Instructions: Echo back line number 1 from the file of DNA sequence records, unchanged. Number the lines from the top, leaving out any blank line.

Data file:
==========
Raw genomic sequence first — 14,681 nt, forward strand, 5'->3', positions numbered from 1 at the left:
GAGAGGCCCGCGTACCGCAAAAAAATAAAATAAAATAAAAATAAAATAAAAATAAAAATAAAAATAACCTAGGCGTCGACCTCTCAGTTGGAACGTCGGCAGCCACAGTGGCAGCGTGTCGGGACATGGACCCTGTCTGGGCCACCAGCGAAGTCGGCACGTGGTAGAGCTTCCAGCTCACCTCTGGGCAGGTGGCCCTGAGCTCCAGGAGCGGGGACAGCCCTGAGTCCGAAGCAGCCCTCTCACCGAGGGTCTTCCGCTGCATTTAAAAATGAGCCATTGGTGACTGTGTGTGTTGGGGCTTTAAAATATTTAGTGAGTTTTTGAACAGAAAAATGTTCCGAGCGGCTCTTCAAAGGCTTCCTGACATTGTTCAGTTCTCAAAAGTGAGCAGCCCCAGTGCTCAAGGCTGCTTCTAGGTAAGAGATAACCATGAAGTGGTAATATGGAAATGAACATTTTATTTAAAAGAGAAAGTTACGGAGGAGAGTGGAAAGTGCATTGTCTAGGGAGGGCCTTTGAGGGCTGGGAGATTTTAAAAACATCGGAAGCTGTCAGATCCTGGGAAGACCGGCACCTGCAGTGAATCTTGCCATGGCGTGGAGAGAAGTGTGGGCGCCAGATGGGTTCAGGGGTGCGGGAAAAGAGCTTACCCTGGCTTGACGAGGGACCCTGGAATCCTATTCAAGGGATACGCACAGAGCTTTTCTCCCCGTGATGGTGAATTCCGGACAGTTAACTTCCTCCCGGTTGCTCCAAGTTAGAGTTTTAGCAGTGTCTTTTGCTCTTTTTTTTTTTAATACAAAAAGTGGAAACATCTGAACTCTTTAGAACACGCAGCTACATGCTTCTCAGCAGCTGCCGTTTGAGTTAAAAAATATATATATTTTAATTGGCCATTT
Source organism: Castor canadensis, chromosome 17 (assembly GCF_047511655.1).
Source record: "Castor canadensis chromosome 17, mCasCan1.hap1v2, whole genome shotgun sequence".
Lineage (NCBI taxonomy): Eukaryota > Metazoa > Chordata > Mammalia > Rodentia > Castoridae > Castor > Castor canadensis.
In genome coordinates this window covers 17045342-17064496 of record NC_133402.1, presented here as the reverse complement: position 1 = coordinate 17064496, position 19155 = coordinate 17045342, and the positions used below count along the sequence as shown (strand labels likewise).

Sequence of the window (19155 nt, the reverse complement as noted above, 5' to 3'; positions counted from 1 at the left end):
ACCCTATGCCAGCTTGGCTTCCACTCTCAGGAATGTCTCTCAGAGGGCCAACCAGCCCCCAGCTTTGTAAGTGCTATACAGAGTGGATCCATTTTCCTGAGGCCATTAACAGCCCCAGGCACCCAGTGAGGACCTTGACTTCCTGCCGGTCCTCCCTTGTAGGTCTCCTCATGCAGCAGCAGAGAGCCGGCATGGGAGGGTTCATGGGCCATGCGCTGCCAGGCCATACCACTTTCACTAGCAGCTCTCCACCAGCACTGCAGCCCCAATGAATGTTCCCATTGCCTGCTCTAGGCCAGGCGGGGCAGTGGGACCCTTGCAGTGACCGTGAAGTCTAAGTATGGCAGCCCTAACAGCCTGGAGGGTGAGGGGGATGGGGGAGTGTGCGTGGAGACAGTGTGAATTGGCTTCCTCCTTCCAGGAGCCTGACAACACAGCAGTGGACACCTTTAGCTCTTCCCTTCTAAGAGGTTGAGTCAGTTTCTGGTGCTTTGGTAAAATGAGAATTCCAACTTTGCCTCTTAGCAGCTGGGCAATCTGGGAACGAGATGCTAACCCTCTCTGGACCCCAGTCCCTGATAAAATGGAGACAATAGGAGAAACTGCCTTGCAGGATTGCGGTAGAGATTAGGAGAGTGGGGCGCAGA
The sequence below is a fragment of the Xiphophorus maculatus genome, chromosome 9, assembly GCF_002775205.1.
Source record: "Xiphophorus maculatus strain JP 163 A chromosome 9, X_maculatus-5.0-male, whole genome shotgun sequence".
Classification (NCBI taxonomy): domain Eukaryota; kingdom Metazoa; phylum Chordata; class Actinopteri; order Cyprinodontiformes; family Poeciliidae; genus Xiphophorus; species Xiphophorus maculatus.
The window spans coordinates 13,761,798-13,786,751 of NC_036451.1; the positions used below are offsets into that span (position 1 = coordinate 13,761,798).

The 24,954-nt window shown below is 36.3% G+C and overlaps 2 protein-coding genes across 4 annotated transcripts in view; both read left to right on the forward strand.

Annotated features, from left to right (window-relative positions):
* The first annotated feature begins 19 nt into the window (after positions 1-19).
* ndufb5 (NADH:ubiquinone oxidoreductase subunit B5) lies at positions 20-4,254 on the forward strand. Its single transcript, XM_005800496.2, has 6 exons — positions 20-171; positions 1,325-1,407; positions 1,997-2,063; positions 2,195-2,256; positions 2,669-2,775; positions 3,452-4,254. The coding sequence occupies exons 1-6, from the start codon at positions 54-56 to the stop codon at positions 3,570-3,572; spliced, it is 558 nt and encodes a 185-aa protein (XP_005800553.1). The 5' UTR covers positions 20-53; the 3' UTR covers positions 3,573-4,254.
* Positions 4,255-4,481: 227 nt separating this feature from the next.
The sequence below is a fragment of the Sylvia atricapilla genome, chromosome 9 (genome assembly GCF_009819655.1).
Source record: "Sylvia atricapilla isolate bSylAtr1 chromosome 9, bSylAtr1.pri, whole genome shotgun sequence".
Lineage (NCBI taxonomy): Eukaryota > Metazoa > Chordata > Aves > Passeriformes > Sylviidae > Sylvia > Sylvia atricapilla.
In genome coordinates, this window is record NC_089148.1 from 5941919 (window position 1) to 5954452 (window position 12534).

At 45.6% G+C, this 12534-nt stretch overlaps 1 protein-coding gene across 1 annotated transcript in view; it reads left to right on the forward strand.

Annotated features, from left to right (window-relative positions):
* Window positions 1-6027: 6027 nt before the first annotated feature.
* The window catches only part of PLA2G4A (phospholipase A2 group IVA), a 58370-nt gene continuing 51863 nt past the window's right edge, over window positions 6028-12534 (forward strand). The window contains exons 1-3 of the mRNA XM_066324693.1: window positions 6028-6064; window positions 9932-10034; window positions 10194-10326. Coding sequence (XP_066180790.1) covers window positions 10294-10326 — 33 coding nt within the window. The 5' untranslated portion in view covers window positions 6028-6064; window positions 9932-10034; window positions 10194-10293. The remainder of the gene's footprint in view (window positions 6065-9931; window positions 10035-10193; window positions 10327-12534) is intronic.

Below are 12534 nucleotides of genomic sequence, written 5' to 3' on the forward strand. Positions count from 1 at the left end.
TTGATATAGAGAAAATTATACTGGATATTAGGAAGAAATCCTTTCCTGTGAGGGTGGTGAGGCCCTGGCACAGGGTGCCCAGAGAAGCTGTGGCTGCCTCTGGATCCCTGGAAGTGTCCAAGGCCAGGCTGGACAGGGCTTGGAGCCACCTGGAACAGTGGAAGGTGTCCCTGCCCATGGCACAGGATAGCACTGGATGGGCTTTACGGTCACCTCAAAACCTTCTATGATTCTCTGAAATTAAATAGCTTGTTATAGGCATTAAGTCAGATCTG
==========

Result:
Raw genomic sequence first — 14,681 nt, forward strand, 5'->3', positions numbered from 1 at the left: